Graham Hughes Visits Every Country, But Loses Guinness World Record On Technicality

Technicality Costs Globetrotter His World Record

A British man completed his mission to visit every sovereign state on the globe without taking a single plane in order to earn himself a Guinness World Records title. However, recognition for his round-the-world jaunt is in jeopardy because of a technicality.

Graham Hughes, 33, took off the record-breaking trip in 2009. By Nov. 26, 2012, he had reached his goal of visiting all 193 United Nations member states -- plus Taiwan, Vatican City, Kosovo, the Palestinian territory, and Western Sahara -- all by train, bus, taxi or ship.

However, in February the Guinness Book of World Records rejected Hughes because he crossed into Russia illegally, according to the Mirror. “Due to media reports that described you snuck into some countries, we cannot accept your application, as we do not accept any illegal activity," read a letter sent to him from the judges.

“They said I’d waded across a river to get into Russia which wasn’t official, and they were correct really. I knew it was a bit dodgy," the Liverpool native admitted to the Mirror.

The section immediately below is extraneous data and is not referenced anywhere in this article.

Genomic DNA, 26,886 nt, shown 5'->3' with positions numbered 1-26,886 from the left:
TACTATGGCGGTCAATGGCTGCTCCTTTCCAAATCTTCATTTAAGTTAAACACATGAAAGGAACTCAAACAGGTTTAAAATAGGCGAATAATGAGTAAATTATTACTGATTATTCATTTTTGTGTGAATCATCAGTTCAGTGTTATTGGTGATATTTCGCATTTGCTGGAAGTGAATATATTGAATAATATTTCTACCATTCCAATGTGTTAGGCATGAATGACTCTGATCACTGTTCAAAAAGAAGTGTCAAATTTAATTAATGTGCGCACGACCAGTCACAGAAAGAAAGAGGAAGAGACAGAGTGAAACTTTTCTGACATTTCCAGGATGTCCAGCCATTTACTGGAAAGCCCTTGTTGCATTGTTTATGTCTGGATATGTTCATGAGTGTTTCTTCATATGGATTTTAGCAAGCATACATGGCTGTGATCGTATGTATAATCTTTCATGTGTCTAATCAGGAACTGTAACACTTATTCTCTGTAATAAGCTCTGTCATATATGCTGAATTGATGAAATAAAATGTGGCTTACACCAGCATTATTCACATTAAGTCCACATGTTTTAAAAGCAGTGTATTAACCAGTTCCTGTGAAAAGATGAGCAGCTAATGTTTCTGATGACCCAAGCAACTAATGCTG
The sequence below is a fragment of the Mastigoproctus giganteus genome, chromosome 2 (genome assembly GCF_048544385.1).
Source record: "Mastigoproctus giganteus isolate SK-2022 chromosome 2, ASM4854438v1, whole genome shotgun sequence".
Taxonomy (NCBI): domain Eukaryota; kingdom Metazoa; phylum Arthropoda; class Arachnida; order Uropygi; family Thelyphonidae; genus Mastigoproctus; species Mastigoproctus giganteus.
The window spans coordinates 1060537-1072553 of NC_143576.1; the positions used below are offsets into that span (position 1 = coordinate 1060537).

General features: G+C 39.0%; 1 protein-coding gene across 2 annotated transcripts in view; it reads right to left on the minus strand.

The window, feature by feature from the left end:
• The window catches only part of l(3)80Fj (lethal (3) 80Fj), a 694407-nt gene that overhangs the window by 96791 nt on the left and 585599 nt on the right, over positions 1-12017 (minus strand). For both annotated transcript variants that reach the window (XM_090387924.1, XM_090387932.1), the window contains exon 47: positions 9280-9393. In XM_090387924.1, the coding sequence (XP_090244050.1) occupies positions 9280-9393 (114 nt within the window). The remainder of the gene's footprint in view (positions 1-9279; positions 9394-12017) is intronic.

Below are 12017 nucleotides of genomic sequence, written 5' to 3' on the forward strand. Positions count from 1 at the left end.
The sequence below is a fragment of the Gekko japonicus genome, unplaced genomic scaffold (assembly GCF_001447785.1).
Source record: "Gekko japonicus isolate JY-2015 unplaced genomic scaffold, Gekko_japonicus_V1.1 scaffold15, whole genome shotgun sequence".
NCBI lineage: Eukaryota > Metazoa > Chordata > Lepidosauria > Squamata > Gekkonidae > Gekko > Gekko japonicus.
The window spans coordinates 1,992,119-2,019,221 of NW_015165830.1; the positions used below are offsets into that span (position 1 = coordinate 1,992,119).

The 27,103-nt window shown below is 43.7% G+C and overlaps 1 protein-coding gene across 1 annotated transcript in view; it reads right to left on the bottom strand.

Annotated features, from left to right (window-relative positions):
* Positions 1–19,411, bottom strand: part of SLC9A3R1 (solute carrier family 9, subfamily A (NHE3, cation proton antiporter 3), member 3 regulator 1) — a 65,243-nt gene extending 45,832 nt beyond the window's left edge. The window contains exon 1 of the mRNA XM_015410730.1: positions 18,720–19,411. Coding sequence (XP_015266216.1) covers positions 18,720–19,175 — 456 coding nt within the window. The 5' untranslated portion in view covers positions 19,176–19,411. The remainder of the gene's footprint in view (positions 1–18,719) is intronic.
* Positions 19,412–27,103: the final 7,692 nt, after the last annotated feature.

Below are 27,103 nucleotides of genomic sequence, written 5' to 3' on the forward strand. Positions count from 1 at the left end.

So he hopped on a bus to Poland, entered Russia legally and is hoping his effort will be reevaluated. “I was a little annoyed that it happened to be Russia, which is so easy and not a big deal to get into, compared to the island nations,” Hughes told Fox News on Friday.

Spokesman Jamie Panas told Fox, “Guinness World Records does not encourage anyone to engage in illegal activity in order to achieve a record. Regardless of the illegal activity involved, we do not currently even have a record designation for the record in question.”

World record or not, Hughes hopes to do this for the rest of his life. "Whenever a new country gains independence, I want to head there overland from the UK," he told the Telegraph in January, "and continue the journey.”

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